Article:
Liked 'Em Better When They Were Silent

The Cornell Dems are sharing this, which needs no commentary.

Sunday, September 13, 2009

Yes, You Are a Racist

Maureen Dowd has joined those of us who find the delegitimizing of the Prez all about race. The Confederates are coming out of the attic.
The state that fired the first shot of the Civil War has now given us this: Senator Jim DeMint exhorted conservatives to “break” the president by upending his health care plan. Rusty DePass, a G.O.P. activist, said that a gorilla that escaped from a zoo was “just one of Michelle’s ancestors.” Lovelorn Mark Sanford tried to refuse the president’s stimulus money. And now Joe Wilson.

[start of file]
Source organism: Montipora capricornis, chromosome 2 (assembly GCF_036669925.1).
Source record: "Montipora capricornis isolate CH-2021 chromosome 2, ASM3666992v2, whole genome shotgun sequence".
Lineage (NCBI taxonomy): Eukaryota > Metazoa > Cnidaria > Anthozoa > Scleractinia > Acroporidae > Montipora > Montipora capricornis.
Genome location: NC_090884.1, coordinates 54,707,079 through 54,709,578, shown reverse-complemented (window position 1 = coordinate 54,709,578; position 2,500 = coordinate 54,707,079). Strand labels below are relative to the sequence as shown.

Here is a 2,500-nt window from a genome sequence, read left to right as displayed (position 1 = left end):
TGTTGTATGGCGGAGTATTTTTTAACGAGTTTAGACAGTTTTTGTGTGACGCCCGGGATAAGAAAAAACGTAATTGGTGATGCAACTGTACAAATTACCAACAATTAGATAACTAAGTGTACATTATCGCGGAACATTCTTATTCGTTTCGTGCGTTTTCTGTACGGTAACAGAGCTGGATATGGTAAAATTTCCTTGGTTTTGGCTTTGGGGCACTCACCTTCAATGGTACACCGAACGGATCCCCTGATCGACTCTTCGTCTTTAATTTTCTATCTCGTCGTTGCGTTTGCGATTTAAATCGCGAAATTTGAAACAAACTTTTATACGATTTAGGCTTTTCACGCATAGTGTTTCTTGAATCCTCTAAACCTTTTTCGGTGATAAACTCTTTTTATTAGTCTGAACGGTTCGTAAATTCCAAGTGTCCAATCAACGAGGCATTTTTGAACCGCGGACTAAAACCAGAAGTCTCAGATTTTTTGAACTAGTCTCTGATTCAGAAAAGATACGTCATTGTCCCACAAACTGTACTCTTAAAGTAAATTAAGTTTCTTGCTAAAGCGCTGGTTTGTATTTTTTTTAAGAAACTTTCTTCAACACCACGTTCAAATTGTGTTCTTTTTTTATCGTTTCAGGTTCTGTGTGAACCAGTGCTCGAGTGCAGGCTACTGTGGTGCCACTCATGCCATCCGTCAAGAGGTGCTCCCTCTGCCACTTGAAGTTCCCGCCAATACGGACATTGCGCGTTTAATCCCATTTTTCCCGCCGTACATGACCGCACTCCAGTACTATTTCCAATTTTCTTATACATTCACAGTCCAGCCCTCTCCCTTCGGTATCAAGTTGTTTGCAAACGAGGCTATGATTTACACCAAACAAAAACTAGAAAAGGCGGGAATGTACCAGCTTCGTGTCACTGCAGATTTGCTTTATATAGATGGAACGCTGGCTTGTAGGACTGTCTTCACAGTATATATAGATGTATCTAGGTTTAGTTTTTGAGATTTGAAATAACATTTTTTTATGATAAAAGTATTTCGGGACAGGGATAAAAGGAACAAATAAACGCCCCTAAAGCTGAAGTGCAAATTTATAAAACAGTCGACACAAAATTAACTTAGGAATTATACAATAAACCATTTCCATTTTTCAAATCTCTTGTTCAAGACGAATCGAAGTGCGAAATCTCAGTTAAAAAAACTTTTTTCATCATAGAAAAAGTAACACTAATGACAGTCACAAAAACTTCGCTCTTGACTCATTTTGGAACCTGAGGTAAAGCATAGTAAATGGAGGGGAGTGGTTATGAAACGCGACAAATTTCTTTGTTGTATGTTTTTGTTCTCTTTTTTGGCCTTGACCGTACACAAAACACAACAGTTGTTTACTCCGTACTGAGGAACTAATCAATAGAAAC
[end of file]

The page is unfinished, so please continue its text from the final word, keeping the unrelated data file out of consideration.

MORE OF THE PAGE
Friday, September 11, 2009


The skyline as it appeared when I arrived in NYC in 1978.

Thursday, September 10, 2009

New Site

The Dryden Democrats have a nice, new website, courtesy of Wendy Martin and Simon St. Laurent.

Secede, South Carolina!

It's always those boys from SC who make a mockery of the halls of Congress. In 1902, two SC senators were censured for coming to blows over the Philippine conflict. In that case, it was Democrat Tillman, a white supremacist, who assaulted his counterpart. He had previously vowed to "poke old Grover [Cleveland] with a pitchfork."

After that, "conduct unbecoming a senator" became grounds for censure. I don't know the rules for representatives, but I think censure might be too good for Joe Wilson. There are already petitions circulating for that purpose.

Wednesday, September 9, 2009

Respecting the Office